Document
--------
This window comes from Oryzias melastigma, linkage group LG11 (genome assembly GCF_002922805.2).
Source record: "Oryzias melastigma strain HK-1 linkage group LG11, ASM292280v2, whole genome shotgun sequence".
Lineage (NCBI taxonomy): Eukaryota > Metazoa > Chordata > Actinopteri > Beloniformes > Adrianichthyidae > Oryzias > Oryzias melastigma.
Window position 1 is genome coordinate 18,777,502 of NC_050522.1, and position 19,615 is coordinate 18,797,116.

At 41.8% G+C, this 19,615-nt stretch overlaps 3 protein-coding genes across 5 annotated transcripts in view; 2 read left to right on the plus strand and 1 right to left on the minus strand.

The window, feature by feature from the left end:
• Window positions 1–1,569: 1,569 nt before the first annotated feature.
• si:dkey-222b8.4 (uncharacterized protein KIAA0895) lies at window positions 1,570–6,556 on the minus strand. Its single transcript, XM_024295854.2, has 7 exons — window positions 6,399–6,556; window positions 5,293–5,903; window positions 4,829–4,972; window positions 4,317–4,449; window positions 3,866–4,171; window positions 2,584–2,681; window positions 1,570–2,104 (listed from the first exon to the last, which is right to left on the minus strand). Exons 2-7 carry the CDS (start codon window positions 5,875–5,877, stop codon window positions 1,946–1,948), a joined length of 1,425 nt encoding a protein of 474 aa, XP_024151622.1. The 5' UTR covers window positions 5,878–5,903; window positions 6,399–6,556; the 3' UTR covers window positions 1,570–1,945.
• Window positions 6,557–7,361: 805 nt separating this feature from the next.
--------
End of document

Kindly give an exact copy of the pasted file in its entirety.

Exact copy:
This window comes from Oryzias melastigma, linkage group LG11 (genome assembly GCF_002922805.2).
Source record: "Oryzias melastigma strain HK-1 linkage group LG11, ASM292280v2, whole genome shotgun sequence".
Lineage (NCBI taxonomy): Eukaryota > Metazoa > Chordata > Actinopteri > Beloniformes > Adrianichthyidae > Oryzias > Oryzias melastigma.
Window position 1 is genome coordinate 18,777,502 of NC_050522.1, and position 19,615 is coordinate 18,797,116.

At 41.8% G+C, this 19,615-nt stretch overlaps 3 protein-coding genes across 5 annotated transcripts in view; 2 read left to right on the plus strand and 1 right to left on the minus strand.

The window, feature by feature from the left end:
• Window positions 1–1,569: 1,569 nt before the first annotated feature.
• si:dkey-222b8.4 (uncharacterized protein KIAA0895) lies at window positions 1,570–6,556 on the minus strand. Its single transcript, XM_024295854.2, has 7 exons — window positions 6,399–6,556; window positions 5,293–5,903; window positions 4,829–4,972; window positions 4,317–4,449; window positions 3,866–4,171; window positions 2,584–2,681; window positions 1,570–2,104 (listed from the first exon to the last, which is right to left on the minus strand). Exons 2-7 carry the CDS (start codon window positions 5,875–5,877, stop codon window positions 1,946–1,948), a joined length of 1,425 nt encoding a protein of 474 aa, XP_024151622.1. The 5' UTR covers window positions 5,878–5,903; window positions 6,399–6,556; the 3' UTR covers window positions 1,570–1,945.
• Window positions 6,557–7,361: 805 nt separating this feature from the next.